Somaliland: Human Rights Centre releases 2022 Annual Report


Human Rights Centre annual report covers a wide range of human rights issues and is based on the organization’s monitoring and documentation of human rights in Somaliland in 2022. The report is a result of the daily documentation, interviews, and review of official documents. Data results indicated by Article 19’s Global Expression Report show Somalia-based Freedom of Expression as Highly Restricted on the GxR expression category. While there is a lack of information indicated by Somaliland, the mapped graph shows the area of Somaliland as highly restricted as well.

According to a research initiative, Varieties of Democracy, data shows that attacks on freedom of expression are often the first steps of democratic regression and in the end followed by the erosion of democratic institutions. The trajectory that Somaliland is experiencing currently is a downward trend, starting with restrictions on journalists covering topics relevant to civil society, intimidation and harassment of journalists, internet shutdowns the country experiences during times of tension, the suppressions of protests regionally, and the lack of accountability in answers for the mass arbitrary arrests in the political stalemate due to the postponement of elections and the deaths of citizens during the armed protests, and shut down of media houses in Somaliland without due process of law, and creating a politically polarizing environment and creating fragile institutions and then finally the undermining of elections, failing to hold a presidential election this November 2022.

Since these events occurred, we’ve seen a democratic decline in our institutions, most notably the long-term extensions of the Guurti and the President. Authorities in Somaliland are setting negative benchmarks, clashing with the constitution and international obligations, as well as an absence of a strong and operational mechanism to protect fundamental rights and freedoms. Somaliland authorities have conducted raids on offices of independent media houses such as BBC Somali and BBC Media Action, as well as illegal sanctioning of obscene amounts of fines on CBA TV and MMTV, of which there is no transparency or money trail.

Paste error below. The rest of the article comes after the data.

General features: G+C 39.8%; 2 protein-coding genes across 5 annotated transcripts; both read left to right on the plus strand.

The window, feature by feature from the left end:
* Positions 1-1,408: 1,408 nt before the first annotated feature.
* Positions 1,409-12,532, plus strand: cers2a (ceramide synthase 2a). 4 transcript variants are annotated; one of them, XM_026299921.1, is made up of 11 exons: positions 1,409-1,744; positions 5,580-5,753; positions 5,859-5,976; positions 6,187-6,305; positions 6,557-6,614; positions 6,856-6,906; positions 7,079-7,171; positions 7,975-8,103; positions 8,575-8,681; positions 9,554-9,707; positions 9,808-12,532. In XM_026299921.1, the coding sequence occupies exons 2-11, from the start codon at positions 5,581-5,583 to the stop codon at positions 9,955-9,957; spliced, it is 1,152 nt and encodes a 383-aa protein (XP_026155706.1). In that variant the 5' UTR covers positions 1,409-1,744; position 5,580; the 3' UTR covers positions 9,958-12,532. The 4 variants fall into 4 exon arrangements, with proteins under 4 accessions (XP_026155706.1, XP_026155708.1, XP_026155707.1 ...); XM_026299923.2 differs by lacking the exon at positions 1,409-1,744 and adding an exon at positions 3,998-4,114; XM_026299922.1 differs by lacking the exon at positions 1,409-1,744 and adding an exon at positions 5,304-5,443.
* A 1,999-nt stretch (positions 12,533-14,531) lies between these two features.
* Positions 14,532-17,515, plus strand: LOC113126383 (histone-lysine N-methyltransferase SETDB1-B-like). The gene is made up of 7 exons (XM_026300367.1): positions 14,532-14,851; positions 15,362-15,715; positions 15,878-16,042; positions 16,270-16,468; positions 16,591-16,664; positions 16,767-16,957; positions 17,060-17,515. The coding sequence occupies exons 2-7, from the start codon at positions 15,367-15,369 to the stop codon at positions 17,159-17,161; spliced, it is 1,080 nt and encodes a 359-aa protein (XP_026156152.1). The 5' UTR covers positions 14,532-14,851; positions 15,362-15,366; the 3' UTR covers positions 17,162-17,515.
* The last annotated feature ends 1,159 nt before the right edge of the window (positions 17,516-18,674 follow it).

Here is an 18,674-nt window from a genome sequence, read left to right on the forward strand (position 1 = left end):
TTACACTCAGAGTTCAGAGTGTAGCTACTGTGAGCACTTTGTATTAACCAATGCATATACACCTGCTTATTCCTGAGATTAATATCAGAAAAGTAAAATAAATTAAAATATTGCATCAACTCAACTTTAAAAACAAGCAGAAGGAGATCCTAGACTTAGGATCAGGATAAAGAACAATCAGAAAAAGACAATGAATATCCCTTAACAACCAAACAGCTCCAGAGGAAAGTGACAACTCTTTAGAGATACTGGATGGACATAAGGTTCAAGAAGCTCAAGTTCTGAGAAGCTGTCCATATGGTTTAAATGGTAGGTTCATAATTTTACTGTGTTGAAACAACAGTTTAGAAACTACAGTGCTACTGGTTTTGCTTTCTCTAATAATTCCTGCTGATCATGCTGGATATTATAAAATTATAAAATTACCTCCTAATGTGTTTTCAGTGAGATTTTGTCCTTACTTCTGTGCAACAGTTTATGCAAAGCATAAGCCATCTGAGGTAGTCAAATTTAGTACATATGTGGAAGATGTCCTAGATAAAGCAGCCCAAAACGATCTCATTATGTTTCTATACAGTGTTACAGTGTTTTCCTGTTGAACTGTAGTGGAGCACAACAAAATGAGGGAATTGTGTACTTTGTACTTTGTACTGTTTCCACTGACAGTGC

This report highlights the increasing crackdown on media, dissent voices, and opposition parties. This year, the Human Rights Centre has recorded 278 people arrested for cases related to

freedom of expression. This includes 48 journalists and 21 opposition party members. 209 people were arrested for protesting in June and August 2022 due to the postponement of the presidential and political parties’ association elections that were meant to be taken place in November 2022, peacefully protesting while the Somaliland police used excessive force and firearms in Burco and Hargeisa, along with demonstrations that have occurred in LasAnod on December 27, 2022, due to the extrajudicial killing of Abdifatah Abdullahi. These people were arrested without due process and targeted for expressing opinions and exercising their right to demonstrate the political future of the country.

The report also demonstrates:

  • Police impunity, arrests without court warrants, beatings, and politicization of security forces to crack down on opposition figures, journalists, and citizens. Police have used excessive force on the public and unnecessary excessive beatings.
  • Prevalence of gender-based violence and other forms of discrimination with no legal protections. The Sexual Offences Act enacted has been rejected, and stagnated in legislative proceedings and there has been no further progress as to drafting, implementation, or legislation of further acts of protection.

Journalists remain the primary target of the government. As recently as April 2022, a crackdown on journalists covering the prison incident at the Hargeisa Central prison paved the way for indiscriminate police behavior and impunity. Eyewitnesses detailed police brutality, destruction of property and equipment, and a lack of procedural awareness by the courts and police during the arrests. Journalists arrested were charged with a levy of charges, stipulated by the Somali Penal Code, of which were:

  • Anti-national propaganda
  • Publication of false news,
  • Anti-national propaganda
  • Non-observance of orders of authorities.

However, as Somaliland has declared independence from Somalia, the articles applicable in the Somali Penal Code contradict the constitution of Somaliland. The articles are also outdated and do not take into consideration the advancement of technology or amended laws that guarantee freedom of expression established by the framers of Somaliland. Actions related to freedom of expression violations committed in Somaliland often result in arbitrary detention and arrest.




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